Tick, tock. Drip, Drop.

Here’s where I got cranky.

15 minutes later, no Kiss. 30 minutes later, no Kiss.  45 minutes later, no Kiss. 48 minutes later, no Kiss. At 9:03 it starting to rain more-than-tolerable mist.

I turned to Sean. “Do you think they had a geriatric emergency? Or are they just arrogant as f—?”

Sean shrugged. 

Even though we brought our raincoats, the front of my jeans were getting damp. Because I frequently stood up to stretch my back, my butt sopped up the wetness when I sat back down. “If they’re not on by 9:15, I’m out of here.”

Sean frowned. “I want to see at least some of the show.”

He texted his co-worker who was inside the sheltered area, much closer to the stage. “45 minutes from the warmup guy is getting a little ridiculous. My wife wonders if they had a geriatric emergency.”

His friend joked that someone must’ve spiked the prune juice. He did say he could see their big boots peeking out from under the curtains, “They should start soon.”

FINALLY, the stage opened. Kiss was introduced as “THE Hottest Band in the World!” 

Gads. What? There was no apology or explanation for the interminable wait? Did they even care if a good number of their suckers (I mean their Kiss Army) were out in the elements waiting a whole 48 minutes for them after their warm-up guy? I certainly got cold…and damp!

Assessing the close-ups on the mega-screens, none of the four septuagenarians looked as though they had just suffered an age-related incident that evening. Instead, thanks to the face make-up, leather, and studs, they all just looked as if they stepped off one of their 70s albums.  Once or twice, though, you could see the tell-tale loose skin on their necks if you weren’t distracted by the frenetic flames and lasers. Still, they were as spry as 20 year olds! Good for them, but how was that possible? A deal with the devil, perhaps?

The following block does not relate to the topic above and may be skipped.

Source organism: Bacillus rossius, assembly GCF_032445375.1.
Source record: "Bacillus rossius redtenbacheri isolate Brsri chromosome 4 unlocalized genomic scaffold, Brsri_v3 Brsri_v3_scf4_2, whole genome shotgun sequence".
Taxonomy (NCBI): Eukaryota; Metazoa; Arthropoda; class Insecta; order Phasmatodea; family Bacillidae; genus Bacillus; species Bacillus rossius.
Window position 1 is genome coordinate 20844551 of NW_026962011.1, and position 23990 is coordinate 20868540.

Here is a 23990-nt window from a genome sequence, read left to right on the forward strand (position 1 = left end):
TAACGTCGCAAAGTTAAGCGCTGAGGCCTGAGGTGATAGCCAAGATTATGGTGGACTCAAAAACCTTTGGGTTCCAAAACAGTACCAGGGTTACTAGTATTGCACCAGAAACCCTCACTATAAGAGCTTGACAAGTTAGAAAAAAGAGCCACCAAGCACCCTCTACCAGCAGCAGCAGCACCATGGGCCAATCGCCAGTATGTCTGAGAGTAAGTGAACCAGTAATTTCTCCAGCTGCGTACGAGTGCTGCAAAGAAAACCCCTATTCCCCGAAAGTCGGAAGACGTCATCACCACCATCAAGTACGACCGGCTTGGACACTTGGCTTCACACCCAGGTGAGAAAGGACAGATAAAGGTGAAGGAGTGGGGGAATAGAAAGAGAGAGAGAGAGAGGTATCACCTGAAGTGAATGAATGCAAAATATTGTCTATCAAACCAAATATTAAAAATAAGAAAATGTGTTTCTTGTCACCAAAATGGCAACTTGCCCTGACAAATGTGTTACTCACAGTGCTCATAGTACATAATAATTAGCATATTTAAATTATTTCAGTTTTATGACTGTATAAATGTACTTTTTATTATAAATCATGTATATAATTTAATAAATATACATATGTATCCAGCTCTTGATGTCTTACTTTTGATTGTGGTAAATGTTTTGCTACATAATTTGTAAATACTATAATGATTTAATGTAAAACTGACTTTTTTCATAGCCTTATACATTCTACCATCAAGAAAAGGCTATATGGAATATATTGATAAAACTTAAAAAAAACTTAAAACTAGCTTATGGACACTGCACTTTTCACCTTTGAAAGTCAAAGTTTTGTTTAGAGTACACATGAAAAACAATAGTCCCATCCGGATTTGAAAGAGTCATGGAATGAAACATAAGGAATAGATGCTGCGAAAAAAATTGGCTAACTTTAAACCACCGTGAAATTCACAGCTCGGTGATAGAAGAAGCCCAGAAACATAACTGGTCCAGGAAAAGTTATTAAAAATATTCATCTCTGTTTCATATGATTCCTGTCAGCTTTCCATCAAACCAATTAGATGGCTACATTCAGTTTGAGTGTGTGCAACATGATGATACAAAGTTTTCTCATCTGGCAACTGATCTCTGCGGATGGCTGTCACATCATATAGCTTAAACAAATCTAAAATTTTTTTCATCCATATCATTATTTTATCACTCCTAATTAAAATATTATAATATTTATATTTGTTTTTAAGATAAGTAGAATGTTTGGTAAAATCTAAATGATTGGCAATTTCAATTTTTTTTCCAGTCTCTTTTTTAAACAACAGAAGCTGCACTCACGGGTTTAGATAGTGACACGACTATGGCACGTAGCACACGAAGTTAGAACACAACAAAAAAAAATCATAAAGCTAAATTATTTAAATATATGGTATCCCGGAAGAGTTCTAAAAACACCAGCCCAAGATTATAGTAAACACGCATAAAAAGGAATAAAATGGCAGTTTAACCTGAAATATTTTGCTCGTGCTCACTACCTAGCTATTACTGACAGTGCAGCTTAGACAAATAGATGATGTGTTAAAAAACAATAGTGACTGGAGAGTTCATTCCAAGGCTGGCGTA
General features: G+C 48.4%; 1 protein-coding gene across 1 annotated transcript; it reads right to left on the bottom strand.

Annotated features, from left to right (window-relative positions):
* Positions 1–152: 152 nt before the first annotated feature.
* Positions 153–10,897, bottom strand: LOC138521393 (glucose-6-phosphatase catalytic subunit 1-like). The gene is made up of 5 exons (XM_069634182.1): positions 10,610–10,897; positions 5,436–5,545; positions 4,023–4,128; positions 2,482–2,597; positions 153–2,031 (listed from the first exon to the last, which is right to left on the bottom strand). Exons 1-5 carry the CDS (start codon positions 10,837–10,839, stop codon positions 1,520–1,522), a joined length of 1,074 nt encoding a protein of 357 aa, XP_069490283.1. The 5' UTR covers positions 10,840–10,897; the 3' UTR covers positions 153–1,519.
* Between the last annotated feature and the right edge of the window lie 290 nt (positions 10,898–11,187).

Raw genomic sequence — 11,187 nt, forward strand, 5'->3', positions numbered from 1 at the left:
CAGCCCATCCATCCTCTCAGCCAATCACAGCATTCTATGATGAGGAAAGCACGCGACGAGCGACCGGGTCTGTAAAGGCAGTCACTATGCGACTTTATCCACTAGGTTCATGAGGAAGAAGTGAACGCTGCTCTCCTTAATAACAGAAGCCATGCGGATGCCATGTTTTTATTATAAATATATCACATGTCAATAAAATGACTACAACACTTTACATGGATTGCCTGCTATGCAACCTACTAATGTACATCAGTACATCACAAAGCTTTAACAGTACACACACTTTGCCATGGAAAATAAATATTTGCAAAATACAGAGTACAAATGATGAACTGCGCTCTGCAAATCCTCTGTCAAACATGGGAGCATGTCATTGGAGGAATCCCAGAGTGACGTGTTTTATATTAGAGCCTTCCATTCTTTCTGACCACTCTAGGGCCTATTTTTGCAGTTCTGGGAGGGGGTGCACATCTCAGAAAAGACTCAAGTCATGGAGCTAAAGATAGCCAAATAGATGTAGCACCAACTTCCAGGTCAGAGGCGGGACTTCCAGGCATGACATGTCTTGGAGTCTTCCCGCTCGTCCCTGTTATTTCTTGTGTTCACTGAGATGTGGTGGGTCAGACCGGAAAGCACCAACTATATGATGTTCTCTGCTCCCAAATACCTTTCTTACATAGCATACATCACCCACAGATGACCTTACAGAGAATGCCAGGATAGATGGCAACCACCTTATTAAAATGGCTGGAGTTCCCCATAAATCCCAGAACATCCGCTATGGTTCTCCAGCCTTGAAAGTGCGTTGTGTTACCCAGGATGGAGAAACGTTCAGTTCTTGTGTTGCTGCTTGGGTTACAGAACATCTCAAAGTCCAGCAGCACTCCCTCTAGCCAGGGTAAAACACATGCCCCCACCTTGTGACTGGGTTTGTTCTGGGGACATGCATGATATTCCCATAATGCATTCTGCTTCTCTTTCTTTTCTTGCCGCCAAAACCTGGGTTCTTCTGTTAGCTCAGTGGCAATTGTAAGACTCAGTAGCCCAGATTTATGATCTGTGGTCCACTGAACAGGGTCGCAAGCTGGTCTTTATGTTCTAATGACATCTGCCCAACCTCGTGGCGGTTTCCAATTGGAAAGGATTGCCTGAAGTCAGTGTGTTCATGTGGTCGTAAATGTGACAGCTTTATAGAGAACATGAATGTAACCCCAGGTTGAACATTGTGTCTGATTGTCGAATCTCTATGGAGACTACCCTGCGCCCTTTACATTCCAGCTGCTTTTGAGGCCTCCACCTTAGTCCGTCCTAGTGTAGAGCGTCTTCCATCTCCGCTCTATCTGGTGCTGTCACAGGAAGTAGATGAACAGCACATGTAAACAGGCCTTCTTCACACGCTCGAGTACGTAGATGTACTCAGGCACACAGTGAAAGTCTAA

Impossible not to see, and hard to “unsee” Gene Simmon’s
giant codpiece!

Sorry, I just wasn’t impressed. I was cold and wet, and peeved at their real or put-on arrogance. They cupped their hands to their ears, demanding for louder cheering, adoration. They badgered for more applause. I get that it was supposed to be their over-the-top theatrics. What I registered was lowbrow and wrestling federation tricks.

And I know that Gene’s super long tongue waggling is his schtick, but I got totally grossed out, seeing it blown up several times its already unnaturally lizard length on the big screens. I was disturbed with his Demon character, blood dripping from his mouth. 

To their credit, as musicians, they played extremely well for dudes in their 70s. I’m sure die-hard fans were lit up with their stage presence, prowess, and cultish behaviors. I’m not completely above sophomoric lyrics—Lick It Up, and Doctor Love—I love the rock parody documentary Spinal Tap. It had to be inspired by Kiss!

Spinal Tap is an awesome movie and has fantastic sound track!

I felt bad for Sean but was relieved when he asked if we wanted to make an early exit.  We weren’t the only ones leaving before the finale. There was a small stream of others who would also miss “Beth” and “I Want to Rock and Roll All Night.” Later, as we checked the set list, we discovered we did see about 3/4s of the show.

After we got home, I began to wonder about myself. Am I getting too old to sit at on an odd-angled folding chair in wet pants waiting 48 minutes for an iconic band to grace us with their greatness? Am I a snob? Am I too impatient? Maybe we should have upgraded our lawn seats?

4 thoughts on “Kiss Left Me Cold and Wet: Confessions of a Cranky Concertgoer

  1. It was a fantastic show. It went off as advertised, an over the top, campy, spectacle of 1970 glam rock fire and explosions. The rain and wait did suck but the show itself did not disappoint.